Implementing strong authentication across your business

Mockup image with padlocks to symbolise a cyber security vulnerability
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Strong authentication doesn’t always go down well with end users. They tut when asked to wait for a multi-factor authentication (MFA) code sent to their smartphone, and then again when having to enter the code. They tut once more when they enter an incorrect password or input the wrong letters from the safe word. The whole process can seem like a barrier.

Spare a thought for the IT teams who have to implement strong authentication across multiple devices and operating systems, though. It’s not a walk in the park for them, either. To enable a smooth implementation, IT teams must find the line of least resistance and minimise the pain for both themselves and end-users across an organisation.

Why is strong authentication so complex?

IT teams working with strong authentication methods face a number of challenges. In technology, nothing stands still, and the devices, software and systems people use change on a regular basis. We hear often about how teams can struggle to cater for legacy IT while also supporting the latest systems. This can create headaches in authentication as much as anywhere else.

It isn’t just about implementing the best possible security measures regardless of other factors. “Security must be balanced against privacy requirements, scalability across complex technology stacks, and critically balanced against user experience,” says security expert Will Dixon. “The most significant headache for security teams is balancing the business’s requirement to reduce as much friction as possible with their digital services and channel.” Dixon is a previous director at the World Economic Forum (WEF), heading the Centre for Cybersecurity, strategic lead for various national security and cyber security programmes in the UK government, and was previously global head of intelligence at Barclays Bank.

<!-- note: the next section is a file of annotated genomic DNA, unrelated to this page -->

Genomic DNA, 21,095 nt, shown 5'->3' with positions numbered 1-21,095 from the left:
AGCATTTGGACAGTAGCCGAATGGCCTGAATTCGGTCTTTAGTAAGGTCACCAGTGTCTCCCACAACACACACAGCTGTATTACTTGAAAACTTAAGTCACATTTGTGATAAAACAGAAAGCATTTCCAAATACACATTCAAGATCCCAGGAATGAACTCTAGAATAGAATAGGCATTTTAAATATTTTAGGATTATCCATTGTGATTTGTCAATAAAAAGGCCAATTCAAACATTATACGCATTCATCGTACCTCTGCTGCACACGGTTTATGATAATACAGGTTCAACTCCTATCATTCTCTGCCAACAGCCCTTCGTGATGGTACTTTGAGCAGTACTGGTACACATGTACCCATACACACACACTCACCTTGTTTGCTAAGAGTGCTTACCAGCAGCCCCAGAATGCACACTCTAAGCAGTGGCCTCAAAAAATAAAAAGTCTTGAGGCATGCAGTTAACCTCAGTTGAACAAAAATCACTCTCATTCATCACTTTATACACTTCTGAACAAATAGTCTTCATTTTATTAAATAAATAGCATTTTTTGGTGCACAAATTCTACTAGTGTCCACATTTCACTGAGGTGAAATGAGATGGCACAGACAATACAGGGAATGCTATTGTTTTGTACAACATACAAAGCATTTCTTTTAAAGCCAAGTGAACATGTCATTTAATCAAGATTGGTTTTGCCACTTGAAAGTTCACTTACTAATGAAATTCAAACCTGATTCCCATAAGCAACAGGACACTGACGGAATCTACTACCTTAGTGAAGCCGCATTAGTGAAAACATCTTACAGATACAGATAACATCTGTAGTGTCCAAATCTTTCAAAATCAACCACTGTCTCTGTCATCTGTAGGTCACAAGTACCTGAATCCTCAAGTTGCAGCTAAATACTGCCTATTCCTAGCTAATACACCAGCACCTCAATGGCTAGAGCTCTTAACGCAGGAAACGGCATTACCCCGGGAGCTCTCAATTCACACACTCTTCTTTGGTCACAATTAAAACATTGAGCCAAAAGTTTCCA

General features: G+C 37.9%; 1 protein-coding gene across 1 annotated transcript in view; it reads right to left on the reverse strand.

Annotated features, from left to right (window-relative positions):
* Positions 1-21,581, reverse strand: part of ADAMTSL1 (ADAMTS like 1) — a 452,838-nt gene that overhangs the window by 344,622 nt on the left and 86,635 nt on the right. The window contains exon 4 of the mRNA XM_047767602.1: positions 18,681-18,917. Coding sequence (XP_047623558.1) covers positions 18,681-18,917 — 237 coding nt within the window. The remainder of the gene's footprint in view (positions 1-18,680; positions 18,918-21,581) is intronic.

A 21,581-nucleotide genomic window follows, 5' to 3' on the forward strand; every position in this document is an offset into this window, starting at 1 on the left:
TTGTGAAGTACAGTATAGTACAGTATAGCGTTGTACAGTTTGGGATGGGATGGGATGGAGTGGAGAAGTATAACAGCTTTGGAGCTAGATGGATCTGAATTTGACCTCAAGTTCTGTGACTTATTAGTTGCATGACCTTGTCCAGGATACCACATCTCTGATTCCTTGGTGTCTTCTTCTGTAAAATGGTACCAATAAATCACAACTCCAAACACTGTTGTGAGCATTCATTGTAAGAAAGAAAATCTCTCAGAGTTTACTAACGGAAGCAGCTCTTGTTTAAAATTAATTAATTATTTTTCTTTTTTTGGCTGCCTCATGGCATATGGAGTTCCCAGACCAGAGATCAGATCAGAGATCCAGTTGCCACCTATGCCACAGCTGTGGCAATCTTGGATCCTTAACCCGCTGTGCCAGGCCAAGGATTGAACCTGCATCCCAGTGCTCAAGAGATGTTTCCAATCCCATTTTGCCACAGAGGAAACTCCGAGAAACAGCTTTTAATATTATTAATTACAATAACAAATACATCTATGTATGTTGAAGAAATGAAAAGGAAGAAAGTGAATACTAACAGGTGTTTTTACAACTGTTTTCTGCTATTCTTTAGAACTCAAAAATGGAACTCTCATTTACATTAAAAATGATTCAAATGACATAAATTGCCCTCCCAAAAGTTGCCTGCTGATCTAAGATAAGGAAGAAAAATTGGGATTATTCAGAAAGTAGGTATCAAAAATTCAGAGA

It must also be balanced against cost and practicality. Dixon says another potential security option, passwordless authentication using hardware security keys, is not without its own issues. “Distributing these to remote workers is not feasible,” he believes. “This is despite the rise in remote and hybrid working being one of the biggest drivers for the wider use of stronger authentication.”

Why do businesses need strong authentication?

There is no getting away from the fact that top-quality authentication is a necessity – not an add-on. A high proportion of cyber attacks are due to weak passwords, with weak authentication the single biggest cause for a breach in any enterprise. Strong authentication can stop the widest range and largest number of enterprise attacks, including credential stuffing and phishing.

“If organisations don’t take action, it basically runs the risk of their systems remaining exposed to compromise by attackers that manage to obtain passwords or similar credentials,” explains Steven Furnell, IEEE senior member and professor of cyber security at the University of Nottingham.